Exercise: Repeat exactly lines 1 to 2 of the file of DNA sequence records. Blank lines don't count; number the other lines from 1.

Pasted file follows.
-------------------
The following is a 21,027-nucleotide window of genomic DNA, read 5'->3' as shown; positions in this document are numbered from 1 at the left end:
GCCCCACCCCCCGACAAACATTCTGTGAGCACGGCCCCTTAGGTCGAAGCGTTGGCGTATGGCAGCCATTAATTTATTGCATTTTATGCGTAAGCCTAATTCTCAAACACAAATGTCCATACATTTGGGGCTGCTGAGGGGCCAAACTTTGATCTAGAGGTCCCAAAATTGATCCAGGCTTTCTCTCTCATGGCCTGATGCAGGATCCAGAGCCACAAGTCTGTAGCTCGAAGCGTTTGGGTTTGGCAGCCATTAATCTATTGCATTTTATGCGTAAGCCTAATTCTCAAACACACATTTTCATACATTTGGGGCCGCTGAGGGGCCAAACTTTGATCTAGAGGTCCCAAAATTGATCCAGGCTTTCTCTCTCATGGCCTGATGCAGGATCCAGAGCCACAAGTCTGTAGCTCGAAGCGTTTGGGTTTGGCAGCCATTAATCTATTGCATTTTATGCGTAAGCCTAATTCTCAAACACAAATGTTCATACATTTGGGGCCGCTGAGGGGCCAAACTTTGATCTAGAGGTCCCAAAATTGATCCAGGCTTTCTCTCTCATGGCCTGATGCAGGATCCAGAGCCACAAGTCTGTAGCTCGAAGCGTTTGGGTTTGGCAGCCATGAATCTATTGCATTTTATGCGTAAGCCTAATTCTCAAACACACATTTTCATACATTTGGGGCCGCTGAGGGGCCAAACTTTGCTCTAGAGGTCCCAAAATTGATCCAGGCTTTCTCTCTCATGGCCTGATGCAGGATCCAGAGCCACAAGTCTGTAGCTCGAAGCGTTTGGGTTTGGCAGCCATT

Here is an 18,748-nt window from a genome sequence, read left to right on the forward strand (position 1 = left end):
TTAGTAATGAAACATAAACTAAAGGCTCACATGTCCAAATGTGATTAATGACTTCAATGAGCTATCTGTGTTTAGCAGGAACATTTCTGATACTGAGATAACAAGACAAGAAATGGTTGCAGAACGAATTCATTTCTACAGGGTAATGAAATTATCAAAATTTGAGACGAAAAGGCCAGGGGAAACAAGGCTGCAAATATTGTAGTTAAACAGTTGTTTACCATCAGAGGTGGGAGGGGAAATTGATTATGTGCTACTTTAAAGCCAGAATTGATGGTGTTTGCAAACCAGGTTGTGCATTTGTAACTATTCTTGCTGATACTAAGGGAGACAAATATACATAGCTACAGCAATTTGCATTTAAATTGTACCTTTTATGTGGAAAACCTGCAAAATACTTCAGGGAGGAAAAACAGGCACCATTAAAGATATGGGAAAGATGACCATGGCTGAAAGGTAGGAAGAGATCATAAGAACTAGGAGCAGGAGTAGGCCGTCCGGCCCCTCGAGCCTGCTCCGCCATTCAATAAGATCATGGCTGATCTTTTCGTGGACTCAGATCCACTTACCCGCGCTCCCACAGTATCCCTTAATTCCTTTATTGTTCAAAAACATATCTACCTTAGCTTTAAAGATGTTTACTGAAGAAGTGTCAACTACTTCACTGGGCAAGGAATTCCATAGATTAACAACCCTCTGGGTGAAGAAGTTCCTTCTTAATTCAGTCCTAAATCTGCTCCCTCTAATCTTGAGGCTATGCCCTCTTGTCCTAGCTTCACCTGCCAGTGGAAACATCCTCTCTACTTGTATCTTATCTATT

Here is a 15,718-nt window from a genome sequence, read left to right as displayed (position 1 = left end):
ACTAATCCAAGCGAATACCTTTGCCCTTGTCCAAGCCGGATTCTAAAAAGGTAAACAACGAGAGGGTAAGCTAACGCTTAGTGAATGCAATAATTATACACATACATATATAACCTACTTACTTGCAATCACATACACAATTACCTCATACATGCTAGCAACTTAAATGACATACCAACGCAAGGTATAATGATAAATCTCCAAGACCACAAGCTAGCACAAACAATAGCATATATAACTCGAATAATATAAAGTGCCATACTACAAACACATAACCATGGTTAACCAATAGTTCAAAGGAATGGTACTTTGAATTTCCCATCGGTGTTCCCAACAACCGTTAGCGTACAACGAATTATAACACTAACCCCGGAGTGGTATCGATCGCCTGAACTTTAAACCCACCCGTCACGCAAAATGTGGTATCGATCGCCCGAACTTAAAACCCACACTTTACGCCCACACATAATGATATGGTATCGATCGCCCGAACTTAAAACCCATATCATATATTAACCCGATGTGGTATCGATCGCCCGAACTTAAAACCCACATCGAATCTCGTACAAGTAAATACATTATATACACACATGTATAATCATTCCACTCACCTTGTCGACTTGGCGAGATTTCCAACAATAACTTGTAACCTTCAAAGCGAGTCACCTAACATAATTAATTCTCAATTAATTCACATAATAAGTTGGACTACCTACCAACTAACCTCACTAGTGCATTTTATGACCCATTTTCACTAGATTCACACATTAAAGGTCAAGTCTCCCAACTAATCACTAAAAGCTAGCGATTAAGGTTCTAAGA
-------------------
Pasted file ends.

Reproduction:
The following is a 21,027-nucleotide window of genomic DNA, read 5'->3' as shown; positions in this document are numbered from 1 at the left end:
GCCCCACCCCCCGACAAACATTCTGTGAGCACGGCCCCTTAGGTCGAAGCGTTGGCGTATGGCAGCCATTAATTTATTGCATTTTATGCGTAAGCCTAATTCTCAAACACAAATGTCCATACATTTGGGGCTGCTGAGGGGCCAAACTTTGATCTAGAGGTCCCAAAATTGATCCAGGCTTTCTCTCTCATGGCCTGATGCAGGATCCAGAGCCACAAGTCTGTAGCTCGAAGCGTTTGGGTTTGGCAGCCATTAATCTATTGCATTTTATGCGTAAGCCTAATTCTCAAACACACATTTTCATACATTTGGGGCCGCTGAGGGGCCAAACTTTGATCTAGAGGTCCCAAAATTGATCCAGGCTTTCTCTCTCATGGCCTGATGCAGGATCCAGAGCCACAAGTCTGTAGCTCGAAGCGTTTGGGTTTGGCAGCCATTAATCTATTGCATTTTATGCGTAAGCCTAATTCTCAAACACAAATGTTCATACATTTGGGGCCGCTGAGGGGCCAAACTTTGATCTAGAGGTCCCAAAATTGATCCAGGCTTTCTCTCTCATGGCCTGATGCAGGATCCAGAGCCACAAGTCTGTAGCTCGAAGCGTTTGGGTTTGGCAGCCATGAATCTATTGCATTTTATGCGTAAGCCTAATTCTCAAACACACATTTTCATACATTTGGGGCCGCTGAGGGGCCAAACTTTGCTCTAGAGGTCCCAAAATTGATCCAGGCTTTCTCTCTCATGGCCTGATGCAGGATCCAGAGCCACAAGTCTGTAGCTCGAAGCGTTTGGGTTTGGCAGCCATT